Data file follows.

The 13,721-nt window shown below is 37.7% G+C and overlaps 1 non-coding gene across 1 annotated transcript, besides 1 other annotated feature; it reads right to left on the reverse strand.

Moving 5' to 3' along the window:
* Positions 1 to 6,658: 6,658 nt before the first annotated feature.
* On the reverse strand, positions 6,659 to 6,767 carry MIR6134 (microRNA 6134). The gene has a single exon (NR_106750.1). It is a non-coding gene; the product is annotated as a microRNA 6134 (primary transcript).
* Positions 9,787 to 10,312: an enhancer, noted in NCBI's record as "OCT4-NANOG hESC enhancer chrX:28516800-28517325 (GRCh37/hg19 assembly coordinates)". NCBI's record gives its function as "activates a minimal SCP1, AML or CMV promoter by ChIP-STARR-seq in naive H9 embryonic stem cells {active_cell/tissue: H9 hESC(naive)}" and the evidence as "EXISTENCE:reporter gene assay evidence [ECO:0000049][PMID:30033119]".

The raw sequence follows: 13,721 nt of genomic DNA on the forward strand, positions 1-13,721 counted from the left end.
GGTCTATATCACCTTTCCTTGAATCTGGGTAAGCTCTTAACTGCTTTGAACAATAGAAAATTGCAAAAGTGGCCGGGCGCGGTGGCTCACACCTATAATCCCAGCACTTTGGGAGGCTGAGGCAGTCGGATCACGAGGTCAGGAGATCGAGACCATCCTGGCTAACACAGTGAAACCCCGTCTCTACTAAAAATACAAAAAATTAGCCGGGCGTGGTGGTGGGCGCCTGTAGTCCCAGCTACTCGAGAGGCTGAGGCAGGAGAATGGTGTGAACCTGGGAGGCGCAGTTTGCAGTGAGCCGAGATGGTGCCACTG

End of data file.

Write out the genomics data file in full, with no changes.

The 13,721-nt window shown below is 37.7% G+C and overlaps 1 non-coding gene across 1 annotated transcript, besides 1 other annotated feature; it reads right to left on the reverse strand.

Moving 5' to 3' along the window:
* Positions 1 to 6,658: 6,658 nt before the first annotated feature.
* On the reverse strand, positions 6,659 to 6,767 carry MIR6134 (microRNA 6134). The gene has a single exon (NR_106750.1). It is a non-coding gene; the product is annotated as a microRNA 6134 (primary transcript).
* Positions 9,787 to 10,312: an enhancer, noted in NCBI's record as "OCT4-NANOG hESC enhancer chrX:28516800-28517325 (GRCh37/hg19 assembly coordinates)". NCBI's record gives its function as "activates a minimal SCP1, AML or CMV promoter by ChIP-STARR-seq in naive H9 embryonic stem cells {active_cell/tissue: H9 hESC(naive)}" and the evidence as "EXISTENCE:reporter gene assay evidence [ECO:0000049][PMID:30033119]".

The raw sequence follows: 13,721 nt of genomic DNA on the forward strand, positions 1-13,721 counted from the left end.
GGTCTATATCACCTTTCCTTGAATCTGGGTAAGCTCTTAACTGCTTTGAACAATAGAAAATTGCAAAAGTGGCCGGGCGCGGTGGCTCACACCTATAATCCCAGCACTTTGGGAGGCTGAGGCAGTCGGATCACGAGGTCAGGAGATCGAGACCATCCTGGCTAACACAGTGAAACCCCGTCTCTACTAAAAATACAAAAAATTAGCCGGGCGTGGTGGTGGGCGCCTGTAGTCCCAGCTACTCGAGAGGCTGAGGCAGGAGAATGGTGTGAACCTGGGAGGCGCAGTTTGCAGTGAGCCGAGATGGTGCCACTG